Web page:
Conflict & Justice

Afghanistan: Secret report names top officials in human rights abuses


Human remains inside a mass grave in the outskirts of Mazar-i-Sharif on January 4. 2012. A mass grave containing twenty bodies had been discovered in an underground prison in northern Afghanistan.


Qais Usyan

It’s a secret, you’re not supposed to read it, and it’s titled "Conflict Mapping in Afghanistan Since 1978." 

The seemingly anodyne title conceals the gruesome and seditious details of this exhaustive 800-page report.

Documenting atrocities in Afghanistan from the Soviet era to America’s 2001 invasion, the report reveals “the locations and details of 180 mass graves of civilians or prisoners, …compiles testimony from survivors and witnesses to the mass interments, and details other war crimes as well,” according to Rod Nordland of the New York Times, who broke the story on Sunday.

Afghanistan President Hamid Karzi commissioned the report in 2005, the Afghanistan Independent Human Rights Commission prepared it, and now senior Afghan officials are suppressing it, the New York Times reported.

It seems nondisclosure is less an attempt to obfuscate human rights abuses, and more a blatant maneuver to protect the high profile individuals whose names reportedly appear in the report, and therefore avoid any civil conflict that would inevitably result from the report's disclosure.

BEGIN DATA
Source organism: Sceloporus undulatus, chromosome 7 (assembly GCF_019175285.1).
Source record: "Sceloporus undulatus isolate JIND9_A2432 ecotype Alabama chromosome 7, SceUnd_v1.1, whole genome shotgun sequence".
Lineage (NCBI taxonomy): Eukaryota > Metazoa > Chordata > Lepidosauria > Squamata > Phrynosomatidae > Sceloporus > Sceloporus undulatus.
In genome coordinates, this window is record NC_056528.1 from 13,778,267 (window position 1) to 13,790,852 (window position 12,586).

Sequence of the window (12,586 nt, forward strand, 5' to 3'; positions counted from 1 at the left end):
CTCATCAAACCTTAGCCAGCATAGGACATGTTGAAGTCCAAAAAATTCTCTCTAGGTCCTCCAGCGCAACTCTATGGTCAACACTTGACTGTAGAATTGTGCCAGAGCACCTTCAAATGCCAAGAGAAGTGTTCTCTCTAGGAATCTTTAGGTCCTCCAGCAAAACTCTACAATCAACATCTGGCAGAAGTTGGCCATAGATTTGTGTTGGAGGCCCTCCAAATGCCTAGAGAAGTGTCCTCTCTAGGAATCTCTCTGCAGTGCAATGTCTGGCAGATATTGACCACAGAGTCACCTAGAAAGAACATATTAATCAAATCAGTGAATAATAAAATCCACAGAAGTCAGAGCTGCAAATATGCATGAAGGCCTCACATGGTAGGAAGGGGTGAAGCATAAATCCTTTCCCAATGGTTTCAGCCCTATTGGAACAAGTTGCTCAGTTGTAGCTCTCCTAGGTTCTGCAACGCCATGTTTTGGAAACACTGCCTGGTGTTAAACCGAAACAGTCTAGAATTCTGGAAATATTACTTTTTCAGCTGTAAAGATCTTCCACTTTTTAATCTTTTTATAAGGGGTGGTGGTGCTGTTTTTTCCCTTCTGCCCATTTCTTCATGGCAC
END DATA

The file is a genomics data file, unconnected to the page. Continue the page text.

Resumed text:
The New York Times graciously supplied a few names.

• First Vice President Fahim of the Jamiat Islami Party
• Second Vice President Karim Khalili, a Hazara leader from the Wahdat Party
• Gen. Atta Mohammed, governor of Balkh
• Gen. Abdul Rashid Dostum, chief of staff to the supreme commander of the Afghan Armed Forces

Correction: The original version of this article said Thomas Ruttig and Sari Kuovo of the Afghanistan Analysts Network leaked the report. That was incorrect. On 08/10/2010, Thomas Ruttig linked to a leaked version of a UNHCHR report in a blog post, seen here.